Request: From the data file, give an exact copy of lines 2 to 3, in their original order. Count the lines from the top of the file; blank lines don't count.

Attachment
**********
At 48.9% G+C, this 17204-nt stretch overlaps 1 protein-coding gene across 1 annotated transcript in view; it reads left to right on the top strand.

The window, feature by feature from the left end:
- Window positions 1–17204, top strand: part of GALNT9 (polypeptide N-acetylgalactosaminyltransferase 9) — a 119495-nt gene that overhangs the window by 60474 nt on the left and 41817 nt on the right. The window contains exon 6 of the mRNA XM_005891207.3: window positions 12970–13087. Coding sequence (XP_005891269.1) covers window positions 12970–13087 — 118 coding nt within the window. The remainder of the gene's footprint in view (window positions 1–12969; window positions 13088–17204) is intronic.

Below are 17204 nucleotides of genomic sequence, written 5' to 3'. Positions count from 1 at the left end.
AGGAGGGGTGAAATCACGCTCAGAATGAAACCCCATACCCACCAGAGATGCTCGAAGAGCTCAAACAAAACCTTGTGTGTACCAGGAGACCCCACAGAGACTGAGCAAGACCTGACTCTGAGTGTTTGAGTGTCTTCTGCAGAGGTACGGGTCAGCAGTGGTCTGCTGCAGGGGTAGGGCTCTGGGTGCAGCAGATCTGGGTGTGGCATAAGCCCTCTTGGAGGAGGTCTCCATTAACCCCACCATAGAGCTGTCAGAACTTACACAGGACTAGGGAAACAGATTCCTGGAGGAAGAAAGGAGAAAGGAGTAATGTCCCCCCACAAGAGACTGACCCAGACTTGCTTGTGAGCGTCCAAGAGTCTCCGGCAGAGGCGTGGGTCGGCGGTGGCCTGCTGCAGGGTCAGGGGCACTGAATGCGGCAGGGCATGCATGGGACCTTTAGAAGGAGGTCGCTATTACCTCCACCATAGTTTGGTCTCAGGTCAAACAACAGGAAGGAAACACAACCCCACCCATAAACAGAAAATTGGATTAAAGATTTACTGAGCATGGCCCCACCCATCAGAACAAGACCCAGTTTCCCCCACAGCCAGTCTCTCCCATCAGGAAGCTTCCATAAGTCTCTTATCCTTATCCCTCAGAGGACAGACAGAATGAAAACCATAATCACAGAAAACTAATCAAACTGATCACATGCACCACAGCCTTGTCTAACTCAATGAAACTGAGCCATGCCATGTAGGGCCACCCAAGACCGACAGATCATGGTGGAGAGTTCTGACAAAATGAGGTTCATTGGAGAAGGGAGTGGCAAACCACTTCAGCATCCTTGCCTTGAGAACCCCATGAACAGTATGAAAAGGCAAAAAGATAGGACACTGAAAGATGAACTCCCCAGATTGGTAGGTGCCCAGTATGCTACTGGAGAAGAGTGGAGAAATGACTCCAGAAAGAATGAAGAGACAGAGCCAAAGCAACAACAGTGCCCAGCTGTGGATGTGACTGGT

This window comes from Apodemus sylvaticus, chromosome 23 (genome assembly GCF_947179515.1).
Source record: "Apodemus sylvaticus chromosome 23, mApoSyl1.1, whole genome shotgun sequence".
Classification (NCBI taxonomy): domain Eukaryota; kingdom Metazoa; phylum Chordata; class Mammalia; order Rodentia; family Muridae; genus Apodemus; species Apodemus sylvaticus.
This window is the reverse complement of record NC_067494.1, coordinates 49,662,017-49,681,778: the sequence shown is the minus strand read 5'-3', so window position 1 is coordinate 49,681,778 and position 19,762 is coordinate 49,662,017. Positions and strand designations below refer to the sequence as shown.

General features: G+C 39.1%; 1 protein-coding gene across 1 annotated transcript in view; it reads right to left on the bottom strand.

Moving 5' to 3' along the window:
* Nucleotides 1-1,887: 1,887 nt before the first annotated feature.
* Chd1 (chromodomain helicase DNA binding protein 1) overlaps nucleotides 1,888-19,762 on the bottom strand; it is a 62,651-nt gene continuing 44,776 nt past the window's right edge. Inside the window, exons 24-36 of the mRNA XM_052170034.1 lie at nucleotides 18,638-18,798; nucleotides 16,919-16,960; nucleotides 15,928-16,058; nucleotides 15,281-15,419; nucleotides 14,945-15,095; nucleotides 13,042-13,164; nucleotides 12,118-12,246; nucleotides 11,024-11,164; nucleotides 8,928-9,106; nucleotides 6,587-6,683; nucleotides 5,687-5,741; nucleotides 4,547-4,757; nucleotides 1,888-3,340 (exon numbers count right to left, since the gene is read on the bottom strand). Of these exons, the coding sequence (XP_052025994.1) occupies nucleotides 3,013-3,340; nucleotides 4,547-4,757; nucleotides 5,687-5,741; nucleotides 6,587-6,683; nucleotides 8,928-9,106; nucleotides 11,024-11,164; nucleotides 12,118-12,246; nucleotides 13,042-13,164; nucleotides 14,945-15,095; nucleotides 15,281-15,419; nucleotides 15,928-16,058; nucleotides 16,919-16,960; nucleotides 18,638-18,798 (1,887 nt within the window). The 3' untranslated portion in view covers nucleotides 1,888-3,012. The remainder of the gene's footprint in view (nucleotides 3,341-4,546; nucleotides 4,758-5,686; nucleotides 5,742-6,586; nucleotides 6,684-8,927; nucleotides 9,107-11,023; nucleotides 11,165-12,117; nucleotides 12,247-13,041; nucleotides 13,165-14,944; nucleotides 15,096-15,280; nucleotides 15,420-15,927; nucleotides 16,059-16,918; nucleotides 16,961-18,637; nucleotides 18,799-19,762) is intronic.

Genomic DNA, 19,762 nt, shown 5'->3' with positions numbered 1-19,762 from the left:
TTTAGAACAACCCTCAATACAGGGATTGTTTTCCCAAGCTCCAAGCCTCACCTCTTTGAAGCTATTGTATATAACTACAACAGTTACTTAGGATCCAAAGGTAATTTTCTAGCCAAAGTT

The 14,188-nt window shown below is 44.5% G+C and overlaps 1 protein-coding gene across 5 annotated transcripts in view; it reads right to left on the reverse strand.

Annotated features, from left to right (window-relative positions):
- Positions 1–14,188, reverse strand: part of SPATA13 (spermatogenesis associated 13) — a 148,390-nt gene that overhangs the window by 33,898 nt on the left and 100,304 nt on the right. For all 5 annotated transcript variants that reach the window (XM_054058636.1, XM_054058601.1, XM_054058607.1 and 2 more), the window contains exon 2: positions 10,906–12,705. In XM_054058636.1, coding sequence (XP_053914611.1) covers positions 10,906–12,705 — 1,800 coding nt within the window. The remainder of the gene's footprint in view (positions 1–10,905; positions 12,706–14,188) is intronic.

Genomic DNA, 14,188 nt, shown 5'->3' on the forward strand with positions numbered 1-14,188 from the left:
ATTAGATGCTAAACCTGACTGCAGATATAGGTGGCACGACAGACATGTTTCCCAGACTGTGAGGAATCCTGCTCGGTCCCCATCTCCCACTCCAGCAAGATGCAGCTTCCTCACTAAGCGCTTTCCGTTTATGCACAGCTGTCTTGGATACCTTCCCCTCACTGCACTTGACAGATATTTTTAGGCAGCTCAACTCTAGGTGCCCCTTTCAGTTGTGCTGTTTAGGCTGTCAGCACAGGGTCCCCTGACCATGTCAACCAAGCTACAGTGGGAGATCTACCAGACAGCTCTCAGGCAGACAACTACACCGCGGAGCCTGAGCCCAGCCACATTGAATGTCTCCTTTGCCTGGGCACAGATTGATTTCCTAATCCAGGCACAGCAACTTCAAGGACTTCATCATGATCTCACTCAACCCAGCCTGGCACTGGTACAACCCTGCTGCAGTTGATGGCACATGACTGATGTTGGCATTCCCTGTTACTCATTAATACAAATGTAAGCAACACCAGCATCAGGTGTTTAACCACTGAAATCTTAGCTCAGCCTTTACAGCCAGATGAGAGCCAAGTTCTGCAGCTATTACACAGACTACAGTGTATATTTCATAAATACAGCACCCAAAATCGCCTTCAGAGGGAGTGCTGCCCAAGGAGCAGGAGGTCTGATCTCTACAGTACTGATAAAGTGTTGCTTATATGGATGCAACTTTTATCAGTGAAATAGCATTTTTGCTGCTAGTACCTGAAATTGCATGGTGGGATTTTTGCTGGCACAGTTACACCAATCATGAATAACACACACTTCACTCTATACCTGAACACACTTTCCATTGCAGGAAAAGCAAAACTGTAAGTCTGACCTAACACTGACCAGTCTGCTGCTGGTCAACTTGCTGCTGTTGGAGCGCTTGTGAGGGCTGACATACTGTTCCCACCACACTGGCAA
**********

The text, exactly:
The window, feature by feature from the left end:
- Window positions 1–17204, top strand: part of GALNT9 (polypeptide N-acetylgalactosaminyltransferase 9) — a 119495-nt gene that overhangs the window by 60474 nt on the left and 41817 nt on the right. The window contains exon 6 of the mRNA XM_005891207.3: window positions 12970–13087. Coding sequence (XP_005891269.1) covers window positions 12970–13087 — 118 coding nt within the window. The remainder of the gene's footprint in view (window positions 1–12969; window positions 13088–17204) is intronic.